Forests as dispersal barriers for Erebia medusa (Nymphalidae, Lepidoptera)

Thomas Schmitt, Zoltán Varga, Alfred Seitz

Research output: Contribution to journalArticle

35 Citations (Scopus)


The nymphalid butterfly Erebia medusa is a typical species of meadows that are poor in nitrogen and fallow land. In forests, it is only found on clearings with meadow-like structures. However, it is missing on wind exposed places, too. 239 imagoes of E. medusa were sampled in the Aggtelek Karst region (north-eastern Hungary) at six different localities at the end of May 1997. The sample sizes varied between 33 and 46. The studied karst area has a typical forest steppe vegetation and is characterised by a mosaic-like distribution of meadows and forests. The sampled butterflies were analysed by allozyme electrophoresis. The level of polymorphism was significantly higher in the samples than the mean of the populations on European scale. Significant genetic differentiation was found between populations but the level of differentiation was low. Genetic distances varied between 0.013 and 0.020 with a mean of 0.017 (± 0.002 S.D.). The estimated FST value was about 0.005 (± 0.005 S.D.). An isolation by distance analysis showed no significant correlation between geographical and genetic distances (p > 0.05; r = 0.48). Contrarily, a significant correlation between genetic distances and the minimum forest distances between sampling sites was found (p < 0.05; r = 0.70). Therefore we assume that the meadows which are more or less continuously populated by E. medusa seem to be of little influence on the formation of local genetic structuring, whereas the distribution of forests which might act as migration barriers for this species seems to be an important factor.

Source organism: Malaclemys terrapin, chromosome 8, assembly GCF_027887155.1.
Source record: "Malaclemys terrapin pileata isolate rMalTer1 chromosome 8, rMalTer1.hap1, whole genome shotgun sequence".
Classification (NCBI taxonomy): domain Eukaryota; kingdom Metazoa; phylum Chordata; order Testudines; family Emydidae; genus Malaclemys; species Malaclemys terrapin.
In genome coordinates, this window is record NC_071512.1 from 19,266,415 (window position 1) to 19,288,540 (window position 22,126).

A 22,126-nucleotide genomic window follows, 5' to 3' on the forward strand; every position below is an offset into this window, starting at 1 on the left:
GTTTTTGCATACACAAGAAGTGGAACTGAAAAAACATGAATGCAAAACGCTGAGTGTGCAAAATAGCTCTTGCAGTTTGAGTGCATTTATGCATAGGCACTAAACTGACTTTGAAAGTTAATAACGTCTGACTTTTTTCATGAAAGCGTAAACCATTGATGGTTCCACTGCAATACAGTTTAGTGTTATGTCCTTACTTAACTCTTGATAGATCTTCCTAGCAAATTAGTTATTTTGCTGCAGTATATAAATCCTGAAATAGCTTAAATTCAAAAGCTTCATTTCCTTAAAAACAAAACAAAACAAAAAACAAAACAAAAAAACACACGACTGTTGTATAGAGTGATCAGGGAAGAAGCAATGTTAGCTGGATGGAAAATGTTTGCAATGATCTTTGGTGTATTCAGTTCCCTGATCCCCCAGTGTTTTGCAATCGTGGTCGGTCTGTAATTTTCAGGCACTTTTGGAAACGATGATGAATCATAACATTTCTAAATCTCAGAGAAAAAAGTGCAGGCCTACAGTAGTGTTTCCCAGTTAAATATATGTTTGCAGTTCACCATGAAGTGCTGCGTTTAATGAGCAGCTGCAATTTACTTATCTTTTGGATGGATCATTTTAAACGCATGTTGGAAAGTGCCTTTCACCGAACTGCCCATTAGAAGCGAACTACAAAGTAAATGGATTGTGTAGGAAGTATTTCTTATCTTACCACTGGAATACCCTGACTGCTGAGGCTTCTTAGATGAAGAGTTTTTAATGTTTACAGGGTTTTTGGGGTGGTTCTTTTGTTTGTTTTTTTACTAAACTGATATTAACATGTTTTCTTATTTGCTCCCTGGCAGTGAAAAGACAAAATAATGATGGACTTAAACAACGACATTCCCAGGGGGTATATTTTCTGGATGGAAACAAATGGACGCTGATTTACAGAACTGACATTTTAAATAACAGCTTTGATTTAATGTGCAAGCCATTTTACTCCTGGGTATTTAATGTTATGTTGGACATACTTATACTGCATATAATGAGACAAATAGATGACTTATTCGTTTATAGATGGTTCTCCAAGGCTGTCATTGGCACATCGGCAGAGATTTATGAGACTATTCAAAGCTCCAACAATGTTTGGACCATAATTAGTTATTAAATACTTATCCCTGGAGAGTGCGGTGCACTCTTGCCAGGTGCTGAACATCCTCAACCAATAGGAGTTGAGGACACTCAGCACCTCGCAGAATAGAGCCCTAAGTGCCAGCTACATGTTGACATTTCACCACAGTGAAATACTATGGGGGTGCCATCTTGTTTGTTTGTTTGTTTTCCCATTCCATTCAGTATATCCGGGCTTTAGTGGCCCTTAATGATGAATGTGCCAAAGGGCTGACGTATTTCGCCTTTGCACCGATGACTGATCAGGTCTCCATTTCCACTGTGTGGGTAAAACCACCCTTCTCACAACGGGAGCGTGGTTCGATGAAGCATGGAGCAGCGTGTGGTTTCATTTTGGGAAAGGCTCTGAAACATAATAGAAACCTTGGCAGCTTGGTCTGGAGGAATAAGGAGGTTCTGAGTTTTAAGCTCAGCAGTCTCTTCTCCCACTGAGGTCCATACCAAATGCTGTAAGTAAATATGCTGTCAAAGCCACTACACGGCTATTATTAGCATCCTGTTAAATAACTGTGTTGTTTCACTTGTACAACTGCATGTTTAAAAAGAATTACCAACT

Original languageEnglish
Pages (from-to)53-59
Number of pages7
JournalBasic and Applied Ecology
Issue number1
Publication statusPublished - Jan 1 2000


  • Aggtelek Karst region - Satyrinae
  • Allozymes
  • Forest steppe
  • Genetic structure
  • Isolation by distance

ASJC Scopus subject areas

  • Ecology, Evolution, Behavior and Systematics

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